For more information on COVID-19http://de.gov/coronavirus

Follow Delaware Emergency Management Agency on Facebook, https://www.facebook.com/delawareemergencymanagementagency

Follow Delaware Emergency Management Agency on Twitter, https://www.twitter.com/delawareema

Contact: Jeff Sands, Delaware Emergency Management Agency, 302-659-2211.

 


Alternate Care Sites Announced

SMYRNA (April 6, 2020) – The Delaware Emergency Management Agency (DEMA) and the State Health Operations Center (SHOC) are announcing today the designation of alternate care sites (ACS) in New Castle County to accommodate overflow patients from Delaware hospital systems as they begin to experience a surge in patients with coronavirus disease 2019 (COVID-19). Sites for the southern part of the state are expected to be announced later this week.

One alternate care site will be Governor Bacon Health Center, the Department of Health and Social Services’ long-term care facility in Delaware City, said DEMA Director A.J. Schall and Public Health Director Dr. Karyl Rattay.

Residents in two units will be transferred over several days this week – along with their current staff – to the Delaware Hospital for the Chronically Ill, another DHSS long-term facility in Smyrna. The residents from Governor Bacon will be placed in a separate unit at the DHCI Campus, isolated from current residents of DHCI. If all transferred residents clear the 14-day quarantine period, they will be integrated with the current residents of DHCI, said DHSS Secretary Dr. Kara Odom Walker, a practicing family physician.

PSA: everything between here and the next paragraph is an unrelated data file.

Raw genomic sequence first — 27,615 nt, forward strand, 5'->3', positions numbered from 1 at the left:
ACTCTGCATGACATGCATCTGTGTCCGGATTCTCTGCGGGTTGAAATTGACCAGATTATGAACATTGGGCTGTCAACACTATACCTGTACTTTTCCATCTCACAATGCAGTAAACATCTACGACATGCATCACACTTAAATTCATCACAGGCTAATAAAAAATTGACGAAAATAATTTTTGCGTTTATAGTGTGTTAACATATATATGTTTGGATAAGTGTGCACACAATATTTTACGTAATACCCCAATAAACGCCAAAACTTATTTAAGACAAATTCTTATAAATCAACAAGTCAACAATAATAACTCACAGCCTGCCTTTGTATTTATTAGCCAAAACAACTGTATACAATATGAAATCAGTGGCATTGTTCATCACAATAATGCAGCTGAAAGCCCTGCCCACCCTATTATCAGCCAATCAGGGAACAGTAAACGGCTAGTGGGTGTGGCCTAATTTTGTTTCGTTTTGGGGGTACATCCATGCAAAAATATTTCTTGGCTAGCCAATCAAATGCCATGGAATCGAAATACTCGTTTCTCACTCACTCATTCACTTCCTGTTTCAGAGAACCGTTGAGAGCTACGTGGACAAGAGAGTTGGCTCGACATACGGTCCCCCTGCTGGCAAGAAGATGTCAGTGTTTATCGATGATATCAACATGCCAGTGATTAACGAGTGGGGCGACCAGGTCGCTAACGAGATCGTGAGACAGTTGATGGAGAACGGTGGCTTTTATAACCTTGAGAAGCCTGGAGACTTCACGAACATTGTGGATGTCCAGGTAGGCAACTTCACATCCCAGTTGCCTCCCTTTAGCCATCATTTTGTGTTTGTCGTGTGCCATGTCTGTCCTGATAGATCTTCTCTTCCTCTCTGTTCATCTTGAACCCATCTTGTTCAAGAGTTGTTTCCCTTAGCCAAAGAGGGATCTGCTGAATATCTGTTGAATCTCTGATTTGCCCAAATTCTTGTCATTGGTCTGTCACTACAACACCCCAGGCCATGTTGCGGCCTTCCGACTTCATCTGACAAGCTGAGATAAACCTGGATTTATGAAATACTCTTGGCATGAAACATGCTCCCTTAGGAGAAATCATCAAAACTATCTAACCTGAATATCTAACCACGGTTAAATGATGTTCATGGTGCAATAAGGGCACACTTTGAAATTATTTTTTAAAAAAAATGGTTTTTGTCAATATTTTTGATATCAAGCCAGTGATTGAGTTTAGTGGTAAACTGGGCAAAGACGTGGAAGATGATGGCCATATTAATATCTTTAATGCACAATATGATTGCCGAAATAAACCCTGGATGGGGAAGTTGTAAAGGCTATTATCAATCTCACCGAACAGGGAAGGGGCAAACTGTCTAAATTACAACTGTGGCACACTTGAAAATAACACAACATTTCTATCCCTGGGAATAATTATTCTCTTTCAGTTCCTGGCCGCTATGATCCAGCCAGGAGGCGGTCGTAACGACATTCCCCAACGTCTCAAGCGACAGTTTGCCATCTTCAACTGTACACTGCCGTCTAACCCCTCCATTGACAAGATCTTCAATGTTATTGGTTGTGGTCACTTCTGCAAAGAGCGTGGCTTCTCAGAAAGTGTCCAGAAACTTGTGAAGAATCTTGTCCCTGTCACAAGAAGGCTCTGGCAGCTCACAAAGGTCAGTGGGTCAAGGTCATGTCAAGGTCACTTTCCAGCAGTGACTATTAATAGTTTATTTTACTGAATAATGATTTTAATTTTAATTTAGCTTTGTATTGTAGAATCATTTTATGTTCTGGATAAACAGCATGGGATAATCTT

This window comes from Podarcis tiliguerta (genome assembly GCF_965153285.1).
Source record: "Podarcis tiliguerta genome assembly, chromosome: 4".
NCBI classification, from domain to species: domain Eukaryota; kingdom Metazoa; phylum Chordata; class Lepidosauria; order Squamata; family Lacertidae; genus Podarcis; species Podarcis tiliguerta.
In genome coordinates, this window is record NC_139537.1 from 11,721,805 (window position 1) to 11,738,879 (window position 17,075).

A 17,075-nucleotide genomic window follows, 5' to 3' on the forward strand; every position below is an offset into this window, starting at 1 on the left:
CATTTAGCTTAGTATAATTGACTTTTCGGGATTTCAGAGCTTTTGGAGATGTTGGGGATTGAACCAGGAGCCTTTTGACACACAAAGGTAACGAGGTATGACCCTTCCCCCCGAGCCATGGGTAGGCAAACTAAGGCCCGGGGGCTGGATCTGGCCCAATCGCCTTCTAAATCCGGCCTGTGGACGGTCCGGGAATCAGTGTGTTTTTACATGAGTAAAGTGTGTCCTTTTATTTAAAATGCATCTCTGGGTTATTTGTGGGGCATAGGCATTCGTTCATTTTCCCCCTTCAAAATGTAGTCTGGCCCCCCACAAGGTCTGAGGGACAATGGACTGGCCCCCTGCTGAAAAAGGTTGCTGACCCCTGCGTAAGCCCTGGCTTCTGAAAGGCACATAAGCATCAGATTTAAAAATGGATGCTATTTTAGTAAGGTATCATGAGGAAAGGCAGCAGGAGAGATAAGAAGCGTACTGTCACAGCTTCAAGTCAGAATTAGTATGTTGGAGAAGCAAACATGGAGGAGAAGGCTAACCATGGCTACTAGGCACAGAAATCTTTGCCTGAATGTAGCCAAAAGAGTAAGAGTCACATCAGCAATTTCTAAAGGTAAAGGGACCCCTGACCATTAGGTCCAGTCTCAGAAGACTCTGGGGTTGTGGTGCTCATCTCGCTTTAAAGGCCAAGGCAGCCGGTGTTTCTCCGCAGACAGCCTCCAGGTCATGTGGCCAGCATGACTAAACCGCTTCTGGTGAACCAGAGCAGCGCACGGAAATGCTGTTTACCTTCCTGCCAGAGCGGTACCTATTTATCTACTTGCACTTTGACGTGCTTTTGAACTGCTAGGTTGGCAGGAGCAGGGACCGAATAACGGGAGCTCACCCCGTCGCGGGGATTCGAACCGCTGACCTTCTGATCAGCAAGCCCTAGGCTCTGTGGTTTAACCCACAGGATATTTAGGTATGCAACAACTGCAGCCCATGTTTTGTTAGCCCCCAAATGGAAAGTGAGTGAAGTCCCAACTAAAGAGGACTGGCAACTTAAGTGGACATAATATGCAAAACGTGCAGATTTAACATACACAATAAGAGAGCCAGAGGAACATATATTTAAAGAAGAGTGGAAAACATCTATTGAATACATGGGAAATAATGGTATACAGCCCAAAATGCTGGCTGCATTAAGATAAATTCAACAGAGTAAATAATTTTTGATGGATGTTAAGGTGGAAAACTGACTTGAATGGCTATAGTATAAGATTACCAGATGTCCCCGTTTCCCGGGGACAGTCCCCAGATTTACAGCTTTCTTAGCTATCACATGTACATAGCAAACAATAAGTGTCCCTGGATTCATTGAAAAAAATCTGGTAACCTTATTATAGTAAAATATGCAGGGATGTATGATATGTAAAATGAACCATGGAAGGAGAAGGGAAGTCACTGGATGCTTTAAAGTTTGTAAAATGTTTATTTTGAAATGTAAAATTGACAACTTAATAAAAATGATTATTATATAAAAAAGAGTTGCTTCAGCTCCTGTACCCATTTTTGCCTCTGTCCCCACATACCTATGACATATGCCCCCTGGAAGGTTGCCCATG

Residents of one unit at Governor Bacon will remain on the second floor for 14 days, with the current staff caring for them. If those residents clear the quarantine period, they also will be transferred to Delaware Hospital for the Chronically Ill.

The residents’ families and Governor Bacon staff have been notified of Governor Bacon’s alternate care site designation and the impending move, Secretary Walker said. As floors of Governor Bacon are made available, they will be deep-cleaned by DHSS before they are used as an alternative care site, Secretary Walker said. When all residents are moved to Delaware Hospital for the Chronically Ill, Dr. Rattay said the State will have the potential of 75 additional beds at Governor Bacon for overflow patients from Delaware’s hospitals. Staffing to care for the potential overflow patients is currently being developed.

“We are grateful to the families of the residents and the staff for understanding why we have to move the residents of Governor Bacon,” Secretary Walker said. “Throughout this crisis, our top priority is the health and safety of our residents and also making sure that our staff who care for our residents are safe and healthy as well.”